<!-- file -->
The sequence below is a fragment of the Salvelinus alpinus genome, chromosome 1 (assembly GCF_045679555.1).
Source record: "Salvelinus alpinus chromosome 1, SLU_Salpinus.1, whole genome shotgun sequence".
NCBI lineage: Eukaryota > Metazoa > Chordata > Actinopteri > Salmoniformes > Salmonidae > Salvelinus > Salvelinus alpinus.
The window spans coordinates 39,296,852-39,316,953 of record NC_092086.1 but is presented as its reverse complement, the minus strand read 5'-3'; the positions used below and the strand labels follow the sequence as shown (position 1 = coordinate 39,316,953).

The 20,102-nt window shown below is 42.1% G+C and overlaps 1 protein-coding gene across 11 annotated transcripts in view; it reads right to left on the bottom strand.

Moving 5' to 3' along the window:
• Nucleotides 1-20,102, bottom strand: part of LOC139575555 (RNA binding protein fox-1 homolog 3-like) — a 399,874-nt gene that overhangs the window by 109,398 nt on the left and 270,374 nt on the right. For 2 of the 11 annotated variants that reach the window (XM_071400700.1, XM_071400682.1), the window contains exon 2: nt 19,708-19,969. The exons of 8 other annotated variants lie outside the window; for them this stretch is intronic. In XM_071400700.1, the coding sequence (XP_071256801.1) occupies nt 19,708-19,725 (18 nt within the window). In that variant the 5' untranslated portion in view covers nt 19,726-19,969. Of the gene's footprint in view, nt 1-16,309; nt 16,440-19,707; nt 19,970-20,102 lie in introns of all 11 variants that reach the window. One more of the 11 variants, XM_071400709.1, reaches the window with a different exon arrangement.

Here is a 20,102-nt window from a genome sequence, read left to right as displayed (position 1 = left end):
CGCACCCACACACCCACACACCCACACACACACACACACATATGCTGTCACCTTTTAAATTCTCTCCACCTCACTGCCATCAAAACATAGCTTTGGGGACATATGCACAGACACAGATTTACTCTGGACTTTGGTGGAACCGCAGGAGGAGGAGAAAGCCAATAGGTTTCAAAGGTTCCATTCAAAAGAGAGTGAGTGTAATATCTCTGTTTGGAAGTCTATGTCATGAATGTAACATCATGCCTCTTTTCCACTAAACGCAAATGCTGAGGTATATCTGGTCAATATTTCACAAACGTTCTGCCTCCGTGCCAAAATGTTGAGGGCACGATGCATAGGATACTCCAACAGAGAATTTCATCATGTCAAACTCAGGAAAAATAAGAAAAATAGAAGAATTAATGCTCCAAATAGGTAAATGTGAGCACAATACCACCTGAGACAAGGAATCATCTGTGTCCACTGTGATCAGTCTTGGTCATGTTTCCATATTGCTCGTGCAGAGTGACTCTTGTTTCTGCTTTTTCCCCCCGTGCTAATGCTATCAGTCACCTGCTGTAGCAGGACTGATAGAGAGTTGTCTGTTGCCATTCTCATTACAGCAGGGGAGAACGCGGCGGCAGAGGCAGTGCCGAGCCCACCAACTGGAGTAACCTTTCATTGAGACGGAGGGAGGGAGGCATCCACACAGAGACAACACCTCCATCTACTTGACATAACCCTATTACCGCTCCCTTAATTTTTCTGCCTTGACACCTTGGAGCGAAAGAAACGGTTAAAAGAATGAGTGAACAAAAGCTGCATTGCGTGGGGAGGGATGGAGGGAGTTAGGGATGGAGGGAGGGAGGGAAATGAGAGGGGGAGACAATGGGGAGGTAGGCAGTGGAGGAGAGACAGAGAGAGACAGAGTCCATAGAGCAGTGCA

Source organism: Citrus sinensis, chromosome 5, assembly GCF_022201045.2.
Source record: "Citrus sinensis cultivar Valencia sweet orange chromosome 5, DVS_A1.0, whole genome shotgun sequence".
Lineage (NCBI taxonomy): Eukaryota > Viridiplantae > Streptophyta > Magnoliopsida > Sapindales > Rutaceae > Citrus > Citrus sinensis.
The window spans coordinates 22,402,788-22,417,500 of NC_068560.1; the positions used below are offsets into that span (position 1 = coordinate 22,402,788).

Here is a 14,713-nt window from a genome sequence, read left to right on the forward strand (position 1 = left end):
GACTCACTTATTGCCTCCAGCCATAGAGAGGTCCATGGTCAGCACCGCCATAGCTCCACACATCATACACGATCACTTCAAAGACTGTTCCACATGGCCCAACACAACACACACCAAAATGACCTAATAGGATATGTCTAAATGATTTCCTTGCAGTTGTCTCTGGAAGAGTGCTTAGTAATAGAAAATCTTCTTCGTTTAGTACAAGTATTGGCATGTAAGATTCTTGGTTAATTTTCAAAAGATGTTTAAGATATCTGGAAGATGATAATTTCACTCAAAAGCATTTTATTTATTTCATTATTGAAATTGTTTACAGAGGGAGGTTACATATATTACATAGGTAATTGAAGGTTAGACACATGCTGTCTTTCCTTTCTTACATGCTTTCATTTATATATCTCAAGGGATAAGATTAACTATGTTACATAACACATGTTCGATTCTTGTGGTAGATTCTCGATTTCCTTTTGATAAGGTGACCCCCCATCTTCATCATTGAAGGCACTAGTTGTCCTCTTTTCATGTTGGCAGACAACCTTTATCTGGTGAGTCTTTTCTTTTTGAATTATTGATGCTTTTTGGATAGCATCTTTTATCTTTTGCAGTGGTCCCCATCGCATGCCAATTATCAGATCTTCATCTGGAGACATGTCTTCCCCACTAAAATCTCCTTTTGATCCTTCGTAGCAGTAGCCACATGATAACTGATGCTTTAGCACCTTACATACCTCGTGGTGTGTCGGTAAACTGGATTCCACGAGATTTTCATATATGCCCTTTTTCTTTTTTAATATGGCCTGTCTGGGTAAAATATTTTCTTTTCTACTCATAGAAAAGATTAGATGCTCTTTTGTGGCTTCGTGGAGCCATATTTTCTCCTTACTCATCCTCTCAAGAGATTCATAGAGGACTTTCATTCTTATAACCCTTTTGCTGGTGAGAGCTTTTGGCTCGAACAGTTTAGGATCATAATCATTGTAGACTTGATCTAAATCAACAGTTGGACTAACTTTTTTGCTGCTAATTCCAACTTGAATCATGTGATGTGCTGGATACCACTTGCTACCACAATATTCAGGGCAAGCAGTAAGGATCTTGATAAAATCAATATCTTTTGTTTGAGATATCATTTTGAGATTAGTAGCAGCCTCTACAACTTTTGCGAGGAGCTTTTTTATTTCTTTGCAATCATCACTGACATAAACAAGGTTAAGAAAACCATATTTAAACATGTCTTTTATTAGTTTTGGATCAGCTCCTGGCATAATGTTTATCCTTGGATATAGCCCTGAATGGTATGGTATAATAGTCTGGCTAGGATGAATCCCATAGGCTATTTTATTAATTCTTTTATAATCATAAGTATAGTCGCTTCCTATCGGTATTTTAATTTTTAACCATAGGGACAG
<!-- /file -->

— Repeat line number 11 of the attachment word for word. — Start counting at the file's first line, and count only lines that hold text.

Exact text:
Source record: "Citrus sinensis cultivar Valencia sweet orange chromosome 5, DVS_A1.0, whole genome shotgun sequence".